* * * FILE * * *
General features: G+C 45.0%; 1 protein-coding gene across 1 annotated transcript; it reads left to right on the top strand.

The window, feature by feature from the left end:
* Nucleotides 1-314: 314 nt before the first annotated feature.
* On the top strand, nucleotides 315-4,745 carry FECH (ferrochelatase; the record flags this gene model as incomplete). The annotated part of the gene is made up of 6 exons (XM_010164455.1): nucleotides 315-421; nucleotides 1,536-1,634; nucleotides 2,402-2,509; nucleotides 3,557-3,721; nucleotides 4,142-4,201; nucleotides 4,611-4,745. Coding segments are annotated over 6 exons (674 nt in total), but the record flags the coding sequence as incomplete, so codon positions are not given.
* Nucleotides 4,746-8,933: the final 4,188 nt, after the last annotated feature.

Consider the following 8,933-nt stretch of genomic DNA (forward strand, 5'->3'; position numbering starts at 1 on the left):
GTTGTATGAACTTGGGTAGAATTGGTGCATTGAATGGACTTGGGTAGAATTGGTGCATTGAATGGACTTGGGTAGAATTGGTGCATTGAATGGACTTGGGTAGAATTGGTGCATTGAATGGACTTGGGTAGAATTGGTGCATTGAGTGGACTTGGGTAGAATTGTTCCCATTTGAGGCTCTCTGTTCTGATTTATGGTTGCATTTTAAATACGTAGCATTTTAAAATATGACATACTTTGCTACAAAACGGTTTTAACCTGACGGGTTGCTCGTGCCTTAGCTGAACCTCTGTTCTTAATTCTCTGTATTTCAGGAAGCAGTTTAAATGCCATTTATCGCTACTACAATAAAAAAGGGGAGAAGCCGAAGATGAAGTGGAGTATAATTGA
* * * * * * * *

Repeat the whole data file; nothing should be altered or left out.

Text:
General features: G+C 45.0%; 1 protein-coding gene across 1 annotated transcript; it reads left to right on the top strand.

The window, feature by feature from the left end:
* Nucleotides 1-314: 314 nt before the first annotated feature.
* On the top strand, nucleotides 315-4,745 carry FECH (ferrochelatase; the record flags this gene model as incomplete). The annotated part of the gene is made up of 6 exons (XM_010164455.1): nucleotides 315-421; nucleotides 1,536-1,634; nucleotides 2,402-2,509; nucleotides 3,557-3,721; nucleotides 4,142-4,201; nucleotides 4,611-4,745. Coding segments are annotated over 6 exons (674 nt in total), but the record flags the coding sequence as incomplete, so codon positions are not given.
* Nucleotides 4,746-8,933: the final 4,188 nt, after the last annotated feature.

Consider the following 8,933-nt stretch of genomic DNA (forward strand, 5'->3'; position numbering starts at 1 on the left):
GTTGTATGAACTTGGGTAGAATTGGTGCATTGAATGGACTTGGGTAGAATTGGTGCATTGAATGGACTTGGGTAGAATTGGTGCATTGAATGGACTTGGGTAGAATTGGTGCATTGAATGGACTTGGGTAGAATTGGTGCATTGAGTGGACTTGGGTAGAATTGTTCCCATTTGAGGCTCTCTGTTCTGATTTATGGTTGCATTTTAAATACGTAGCATTTTAAAATATGACATACTTTGCTACAAAACGGTTTTAACCTGACGGGTTGCTCGTGCCTTAGCTGAACCTCTGTTCTTAATTCTCTGTATTTCAGGAAGCAGTTTAAATGCCATTTATCGCTACTACAATAAAAAAGGGGAGAAGCCGAAGATGAAGTGGAGTATAATTGA